Ataxia is caused by disease or injury that damages your spinal cord or nerve cells in your cerebellum, the part of the brain that handles muscle coordination.
People with the condition lose muscle coordination during voluntary movements. Walking, for example, is a voluntary movement as is speaking, both of which can be impacted by ataxia. Blinking your eyes, on the other hand, is an involuntary movement and controlled by a different part of the body.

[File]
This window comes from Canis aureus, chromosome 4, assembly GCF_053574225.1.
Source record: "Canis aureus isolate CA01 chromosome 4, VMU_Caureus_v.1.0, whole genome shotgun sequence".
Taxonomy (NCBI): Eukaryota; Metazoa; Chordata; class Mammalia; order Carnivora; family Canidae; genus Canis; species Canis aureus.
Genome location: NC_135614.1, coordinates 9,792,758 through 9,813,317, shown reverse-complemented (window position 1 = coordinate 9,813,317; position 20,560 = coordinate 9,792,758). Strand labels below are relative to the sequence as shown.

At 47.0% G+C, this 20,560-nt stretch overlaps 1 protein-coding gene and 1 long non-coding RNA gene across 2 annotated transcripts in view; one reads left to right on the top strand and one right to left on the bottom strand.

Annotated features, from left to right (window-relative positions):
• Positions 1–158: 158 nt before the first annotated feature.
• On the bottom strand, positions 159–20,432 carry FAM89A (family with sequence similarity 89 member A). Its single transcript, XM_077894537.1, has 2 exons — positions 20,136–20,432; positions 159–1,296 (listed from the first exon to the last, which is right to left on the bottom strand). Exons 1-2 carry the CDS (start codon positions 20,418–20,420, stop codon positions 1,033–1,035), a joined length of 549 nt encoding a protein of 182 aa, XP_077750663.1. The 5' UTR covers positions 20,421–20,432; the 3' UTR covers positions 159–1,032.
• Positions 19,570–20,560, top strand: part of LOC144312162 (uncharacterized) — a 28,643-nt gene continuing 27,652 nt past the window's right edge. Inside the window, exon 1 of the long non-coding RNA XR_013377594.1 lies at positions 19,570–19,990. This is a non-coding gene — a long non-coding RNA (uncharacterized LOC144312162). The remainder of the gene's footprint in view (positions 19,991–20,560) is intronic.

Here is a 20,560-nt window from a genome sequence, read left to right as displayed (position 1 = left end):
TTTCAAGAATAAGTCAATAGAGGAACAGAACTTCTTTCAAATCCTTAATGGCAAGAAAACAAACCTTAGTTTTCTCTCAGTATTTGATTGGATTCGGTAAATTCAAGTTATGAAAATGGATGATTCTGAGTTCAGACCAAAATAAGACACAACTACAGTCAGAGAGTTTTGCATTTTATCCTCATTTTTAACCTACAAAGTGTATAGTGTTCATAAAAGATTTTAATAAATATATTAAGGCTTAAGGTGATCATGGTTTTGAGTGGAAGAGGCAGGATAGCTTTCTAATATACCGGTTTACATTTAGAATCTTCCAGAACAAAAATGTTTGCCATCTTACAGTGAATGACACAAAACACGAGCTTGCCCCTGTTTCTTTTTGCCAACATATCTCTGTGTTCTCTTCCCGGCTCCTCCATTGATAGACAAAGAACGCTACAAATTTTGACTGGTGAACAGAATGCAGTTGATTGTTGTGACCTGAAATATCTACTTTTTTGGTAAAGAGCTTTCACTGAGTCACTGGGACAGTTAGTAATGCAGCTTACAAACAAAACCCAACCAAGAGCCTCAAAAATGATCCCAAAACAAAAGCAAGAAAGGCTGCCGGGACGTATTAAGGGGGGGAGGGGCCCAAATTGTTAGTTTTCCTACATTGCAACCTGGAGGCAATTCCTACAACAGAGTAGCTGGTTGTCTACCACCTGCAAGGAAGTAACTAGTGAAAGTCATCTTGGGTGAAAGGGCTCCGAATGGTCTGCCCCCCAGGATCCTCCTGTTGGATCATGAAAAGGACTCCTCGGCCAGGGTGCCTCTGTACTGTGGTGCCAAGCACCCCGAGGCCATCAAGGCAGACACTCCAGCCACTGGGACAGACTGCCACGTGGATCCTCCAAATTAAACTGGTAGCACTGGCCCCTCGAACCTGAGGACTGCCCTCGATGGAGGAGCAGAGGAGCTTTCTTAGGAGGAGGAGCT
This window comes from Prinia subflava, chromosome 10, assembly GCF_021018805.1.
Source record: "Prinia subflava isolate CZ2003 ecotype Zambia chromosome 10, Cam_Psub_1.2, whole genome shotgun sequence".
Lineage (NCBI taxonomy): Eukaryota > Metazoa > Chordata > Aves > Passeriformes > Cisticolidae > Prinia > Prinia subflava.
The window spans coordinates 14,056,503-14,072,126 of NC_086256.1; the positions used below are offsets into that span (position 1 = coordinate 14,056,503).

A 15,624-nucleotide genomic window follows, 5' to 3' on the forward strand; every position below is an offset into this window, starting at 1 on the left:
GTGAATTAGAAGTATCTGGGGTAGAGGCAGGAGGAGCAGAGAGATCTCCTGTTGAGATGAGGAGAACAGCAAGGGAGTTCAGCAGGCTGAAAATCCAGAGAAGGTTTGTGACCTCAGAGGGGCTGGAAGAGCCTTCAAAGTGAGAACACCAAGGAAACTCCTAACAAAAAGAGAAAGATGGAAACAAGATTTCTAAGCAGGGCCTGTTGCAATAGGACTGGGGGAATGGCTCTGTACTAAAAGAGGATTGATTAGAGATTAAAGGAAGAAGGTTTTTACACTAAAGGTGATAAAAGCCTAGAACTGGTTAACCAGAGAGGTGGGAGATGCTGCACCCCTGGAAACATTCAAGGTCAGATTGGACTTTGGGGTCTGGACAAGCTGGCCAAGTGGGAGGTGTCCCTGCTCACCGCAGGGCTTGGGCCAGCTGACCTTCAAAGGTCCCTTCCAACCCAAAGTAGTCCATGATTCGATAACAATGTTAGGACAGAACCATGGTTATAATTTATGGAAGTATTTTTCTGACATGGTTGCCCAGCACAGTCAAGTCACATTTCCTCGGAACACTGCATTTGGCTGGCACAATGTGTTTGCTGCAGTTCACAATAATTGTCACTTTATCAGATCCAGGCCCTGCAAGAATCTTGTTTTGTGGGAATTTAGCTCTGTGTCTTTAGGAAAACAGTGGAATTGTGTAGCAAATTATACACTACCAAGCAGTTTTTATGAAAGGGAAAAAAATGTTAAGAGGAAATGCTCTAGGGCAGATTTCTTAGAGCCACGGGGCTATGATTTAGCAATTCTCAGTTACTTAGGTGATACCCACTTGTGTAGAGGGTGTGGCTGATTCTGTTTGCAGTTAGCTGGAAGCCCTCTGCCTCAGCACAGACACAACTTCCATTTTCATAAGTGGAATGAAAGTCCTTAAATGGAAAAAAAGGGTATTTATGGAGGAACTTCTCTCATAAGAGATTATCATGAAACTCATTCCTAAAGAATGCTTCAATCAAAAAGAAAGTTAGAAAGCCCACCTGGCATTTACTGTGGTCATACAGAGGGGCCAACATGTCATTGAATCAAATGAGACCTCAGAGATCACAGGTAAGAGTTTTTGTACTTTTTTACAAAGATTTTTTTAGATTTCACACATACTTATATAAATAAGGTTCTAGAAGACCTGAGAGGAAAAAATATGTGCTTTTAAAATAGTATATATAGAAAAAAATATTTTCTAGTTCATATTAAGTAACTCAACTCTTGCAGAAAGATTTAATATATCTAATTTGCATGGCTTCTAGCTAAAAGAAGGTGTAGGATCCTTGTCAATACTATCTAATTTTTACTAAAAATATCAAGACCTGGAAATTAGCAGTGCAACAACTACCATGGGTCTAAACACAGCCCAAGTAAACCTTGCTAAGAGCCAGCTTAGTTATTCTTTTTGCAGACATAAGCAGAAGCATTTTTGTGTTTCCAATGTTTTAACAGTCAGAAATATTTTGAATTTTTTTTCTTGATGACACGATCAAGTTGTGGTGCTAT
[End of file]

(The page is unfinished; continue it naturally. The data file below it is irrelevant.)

Head injuries, such as from a car accident, stroke, transient ischemic attack, multiple sclerosis, cerebal palsy, some cancers, tumors and sometimes viruses such as varicella zoster virus (that's the virus that causes chickenpox) may cause ataxia. Sometimes toxic levels of alcohol, drugs and certain medications, as well as lead or mercury poisoning, may be to blame. Ataxia may also run in some families, a genetic condition where the body produces abnormal proteins that eventually cause nerve cells to degenerate. Sometimes, though, ataxia doesn't seem to have a cause, known as sporadic degenerative ataxia -- it's estimated that about 150,000 Americans live with heredity or sporadic types of ataxia [source: National Ataxia Foundation].